Week 9 – Mephisto

The final scene of Mephisto was definitely the scene that left the most profound impression on me.  From the scene’s inception and until Hendrik began walking down the steps towards the open field, I found myself confused; I was taking the scene literally.  Only until the lights began focusing on Hendrik did I realize the metaphorical purpose of the scene.  Having been misleadingly referred to as Mephisto throughout the film, he realizes that he is instead, tragically and irreversibly, Faust.  All of the cinematic and thematic aspects of the film seem to converge and resolve in this scene: the premise, saturated with political elements, the metaphorical undertones, and the psychoanalysis of the characters (namely, of Hendrik himself).

Throughout the film, close-ups were utilized to emphasize the emotions of the characters.  In this particular scene, a close-up of Hendrik was used to convey his ultimate revelation; it finally dawns on him that he is merely a pawn in the grander scheme of things, essentially a piece of propaganda manipulated (almost in a dehumanizing manner) for the sole purpose of disseminating the ideas and principles of the Nazi regime.  At last, he questions, agonizingly, what the Nazis desire from him, coming to terms with the truth at last.

In a sense, at this very moment, a theme of the novel – the portrayal of the stage as Hendrik’s reality – is shattered.  The element of dream-like intangibility in Henrik’s mysteriousness and his ambiguous inner persona is lost as he violently comes to terms with his true role and identity.  Furthermore, the lights that surround Henrik divide his shadow into three separate components; this reminded me strangely and almost disturbingly of the strings of a puppeteer.  From the scene’s inception to its closing, a dark, surreal aura seemed to radiate from not only the strange setting but from the mannerisms of the Nazis surrounding Henrik, proving unsettling for the audience while simultaneously giving the impression of a lurking, impending doom falling upon Henrik.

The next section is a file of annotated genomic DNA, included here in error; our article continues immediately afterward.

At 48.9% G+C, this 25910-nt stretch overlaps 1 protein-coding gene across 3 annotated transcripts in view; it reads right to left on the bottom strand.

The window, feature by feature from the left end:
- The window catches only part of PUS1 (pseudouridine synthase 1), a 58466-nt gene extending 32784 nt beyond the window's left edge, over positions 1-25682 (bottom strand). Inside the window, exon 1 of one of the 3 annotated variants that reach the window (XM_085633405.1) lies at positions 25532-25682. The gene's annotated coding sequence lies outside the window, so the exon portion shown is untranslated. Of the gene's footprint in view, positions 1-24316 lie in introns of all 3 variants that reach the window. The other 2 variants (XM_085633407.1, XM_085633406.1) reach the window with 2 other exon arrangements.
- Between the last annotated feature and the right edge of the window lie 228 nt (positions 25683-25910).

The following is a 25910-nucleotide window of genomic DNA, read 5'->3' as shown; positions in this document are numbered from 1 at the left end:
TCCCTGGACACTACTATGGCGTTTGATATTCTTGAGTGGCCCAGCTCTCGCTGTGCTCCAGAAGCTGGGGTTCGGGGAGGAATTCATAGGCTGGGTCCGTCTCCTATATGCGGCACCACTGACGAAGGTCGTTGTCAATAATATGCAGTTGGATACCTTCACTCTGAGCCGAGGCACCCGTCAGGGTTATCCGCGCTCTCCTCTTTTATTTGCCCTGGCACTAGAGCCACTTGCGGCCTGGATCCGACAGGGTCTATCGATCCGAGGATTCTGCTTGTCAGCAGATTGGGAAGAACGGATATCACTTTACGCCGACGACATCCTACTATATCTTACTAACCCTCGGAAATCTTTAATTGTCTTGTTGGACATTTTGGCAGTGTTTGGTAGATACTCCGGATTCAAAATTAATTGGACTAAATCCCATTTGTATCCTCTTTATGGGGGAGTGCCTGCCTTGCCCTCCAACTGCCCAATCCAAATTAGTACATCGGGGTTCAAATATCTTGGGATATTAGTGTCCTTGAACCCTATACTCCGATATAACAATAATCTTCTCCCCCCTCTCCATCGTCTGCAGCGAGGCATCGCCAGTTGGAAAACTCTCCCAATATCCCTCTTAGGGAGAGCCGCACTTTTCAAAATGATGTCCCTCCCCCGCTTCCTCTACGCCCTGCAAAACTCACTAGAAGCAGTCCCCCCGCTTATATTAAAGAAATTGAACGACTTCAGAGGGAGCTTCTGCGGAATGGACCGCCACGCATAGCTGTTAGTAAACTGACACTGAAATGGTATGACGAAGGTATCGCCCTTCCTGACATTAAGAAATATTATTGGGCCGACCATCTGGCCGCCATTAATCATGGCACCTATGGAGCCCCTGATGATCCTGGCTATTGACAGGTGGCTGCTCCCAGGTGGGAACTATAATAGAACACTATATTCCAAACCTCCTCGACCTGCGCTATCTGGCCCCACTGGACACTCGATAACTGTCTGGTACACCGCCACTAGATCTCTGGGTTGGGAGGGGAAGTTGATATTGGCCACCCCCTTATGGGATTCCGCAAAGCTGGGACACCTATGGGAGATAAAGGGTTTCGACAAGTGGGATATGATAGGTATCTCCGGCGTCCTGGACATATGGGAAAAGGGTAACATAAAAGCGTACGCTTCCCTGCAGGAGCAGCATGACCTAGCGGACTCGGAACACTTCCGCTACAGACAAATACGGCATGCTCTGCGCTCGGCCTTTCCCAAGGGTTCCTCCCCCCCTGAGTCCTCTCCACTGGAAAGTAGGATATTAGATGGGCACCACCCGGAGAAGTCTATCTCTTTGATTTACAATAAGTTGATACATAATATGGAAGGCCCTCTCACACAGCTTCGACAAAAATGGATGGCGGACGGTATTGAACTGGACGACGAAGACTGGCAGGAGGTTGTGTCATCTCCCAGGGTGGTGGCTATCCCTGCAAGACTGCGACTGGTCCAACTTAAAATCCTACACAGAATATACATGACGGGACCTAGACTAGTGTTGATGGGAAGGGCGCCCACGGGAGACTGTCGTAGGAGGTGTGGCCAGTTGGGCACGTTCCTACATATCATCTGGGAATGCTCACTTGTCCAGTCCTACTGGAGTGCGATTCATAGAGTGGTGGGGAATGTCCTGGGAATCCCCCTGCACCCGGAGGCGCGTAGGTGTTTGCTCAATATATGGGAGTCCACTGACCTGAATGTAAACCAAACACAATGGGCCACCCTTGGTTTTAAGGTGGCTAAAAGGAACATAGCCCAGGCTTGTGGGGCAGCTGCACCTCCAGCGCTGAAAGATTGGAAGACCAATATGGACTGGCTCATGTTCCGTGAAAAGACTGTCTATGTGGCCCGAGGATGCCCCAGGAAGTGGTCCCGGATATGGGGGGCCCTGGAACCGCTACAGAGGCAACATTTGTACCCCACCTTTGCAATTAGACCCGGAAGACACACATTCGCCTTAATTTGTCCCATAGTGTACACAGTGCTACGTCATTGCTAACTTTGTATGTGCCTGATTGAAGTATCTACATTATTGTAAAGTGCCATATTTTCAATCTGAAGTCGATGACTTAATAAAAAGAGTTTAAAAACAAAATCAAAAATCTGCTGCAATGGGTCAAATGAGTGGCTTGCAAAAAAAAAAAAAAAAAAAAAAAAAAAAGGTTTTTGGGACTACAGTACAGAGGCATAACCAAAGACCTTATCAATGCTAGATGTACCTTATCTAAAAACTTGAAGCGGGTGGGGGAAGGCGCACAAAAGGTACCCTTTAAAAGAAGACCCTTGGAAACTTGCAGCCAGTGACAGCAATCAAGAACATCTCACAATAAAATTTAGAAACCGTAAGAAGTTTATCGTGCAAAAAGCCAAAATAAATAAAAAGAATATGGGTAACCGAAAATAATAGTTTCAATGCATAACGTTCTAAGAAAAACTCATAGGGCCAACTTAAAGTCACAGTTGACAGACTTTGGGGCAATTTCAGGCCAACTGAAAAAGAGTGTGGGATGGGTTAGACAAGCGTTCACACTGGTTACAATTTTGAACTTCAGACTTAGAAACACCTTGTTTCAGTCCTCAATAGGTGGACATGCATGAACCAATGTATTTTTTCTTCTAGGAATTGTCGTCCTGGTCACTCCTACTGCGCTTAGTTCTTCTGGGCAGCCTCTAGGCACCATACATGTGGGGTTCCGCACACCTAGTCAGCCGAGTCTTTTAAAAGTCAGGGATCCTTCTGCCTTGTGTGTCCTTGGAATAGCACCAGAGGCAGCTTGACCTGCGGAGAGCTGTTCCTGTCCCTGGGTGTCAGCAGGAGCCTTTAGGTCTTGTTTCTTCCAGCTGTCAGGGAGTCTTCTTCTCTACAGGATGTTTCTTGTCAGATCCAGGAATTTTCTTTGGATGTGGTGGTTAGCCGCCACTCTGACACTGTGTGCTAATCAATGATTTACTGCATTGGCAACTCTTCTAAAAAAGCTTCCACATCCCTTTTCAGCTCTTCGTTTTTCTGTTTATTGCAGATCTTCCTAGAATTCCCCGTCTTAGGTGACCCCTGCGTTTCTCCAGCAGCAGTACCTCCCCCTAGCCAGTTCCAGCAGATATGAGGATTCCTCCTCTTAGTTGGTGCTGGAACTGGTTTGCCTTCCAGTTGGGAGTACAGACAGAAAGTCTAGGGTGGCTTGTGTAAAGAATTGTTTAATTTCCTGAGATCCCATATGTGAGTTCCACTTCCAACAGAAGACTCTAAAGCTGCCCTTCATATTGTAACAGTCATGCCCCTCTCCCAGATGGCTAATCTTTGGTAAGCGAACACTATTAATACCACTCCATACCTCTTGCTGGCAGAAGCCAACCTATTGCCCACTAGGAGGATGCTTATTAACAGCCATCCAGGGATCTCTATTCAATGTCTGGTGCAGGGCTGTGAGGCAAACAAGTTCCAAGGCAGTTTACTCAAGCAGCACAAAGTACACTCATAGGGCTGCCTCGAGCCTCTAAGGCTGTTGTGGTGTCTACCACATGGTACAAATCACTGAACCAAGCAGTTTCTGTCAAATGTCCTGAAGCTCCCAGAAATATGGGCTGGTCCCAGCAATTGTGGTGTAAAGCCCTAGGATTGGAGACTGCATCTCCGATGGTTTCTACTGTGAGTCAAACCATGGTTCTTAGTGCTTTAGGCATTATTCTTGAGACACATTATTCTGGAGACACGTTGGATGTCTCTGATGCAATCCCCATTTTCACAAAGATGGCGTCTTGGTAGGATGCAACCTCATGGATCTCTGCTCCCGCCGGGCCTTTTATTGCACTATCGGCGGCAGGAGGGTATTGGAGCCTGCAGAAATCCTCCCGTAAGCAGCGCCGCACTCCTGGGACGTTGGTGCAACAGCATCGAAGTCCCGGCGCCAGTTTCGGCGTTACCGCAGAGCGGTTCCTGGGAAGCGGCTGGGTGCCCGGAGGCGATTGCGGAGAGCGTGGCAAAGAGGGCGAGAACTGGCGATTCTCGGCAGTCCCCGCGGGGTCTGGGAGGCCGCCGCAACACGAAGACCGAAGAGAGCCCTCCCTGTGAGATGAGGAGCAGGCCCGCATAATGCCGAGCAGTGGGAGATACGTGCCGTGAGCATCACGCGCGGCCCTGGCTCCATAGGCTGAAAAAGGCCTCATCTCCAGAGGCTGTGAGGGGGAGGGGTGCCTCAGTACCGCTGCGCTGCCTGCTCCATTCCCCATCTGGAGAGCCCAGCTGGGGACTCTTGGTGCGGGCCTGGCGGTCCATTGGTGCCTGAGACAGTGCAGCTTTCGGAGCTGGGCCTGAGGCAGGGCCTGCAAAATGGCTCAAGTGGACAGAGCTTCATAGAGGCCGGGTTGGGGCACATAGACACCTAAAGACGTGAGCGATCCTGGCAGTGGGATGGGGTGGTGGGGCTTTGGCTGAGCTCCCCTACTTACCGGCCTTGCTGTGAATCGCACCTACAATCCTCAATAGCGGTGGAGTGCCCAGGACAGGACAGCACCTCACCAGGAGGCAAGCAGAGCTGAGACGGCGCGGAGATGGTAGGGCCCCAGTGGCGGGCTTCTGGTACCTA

This final scene also proves heavily ironic.  Henrik’s vision of himself is revealed to be completely false, fanciful, and almost ridiculous.  He is revealed to be not a product of his art and his love of acting, but a product of the state and its collective political goals – completely contrary to what he believed was actually going on.

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4 thoughts on “Week 9 – Mephisto

  1. I very much like this scene as well. Very heavily lit and mixed in with shots of the Nazi officers watching Hendrik from above, this scene is Hendrik’s revelation of his actual role in this society. It is a turning point in the film and for him: whereas it was thought (by Hendrick as well as the audience) that Hendrick was actually rising in power, he was actually losing power. I like how you said that the light almost makes him look like a puppet on strings — all his efforts to become more powerful actually ended up making him more of a puppet.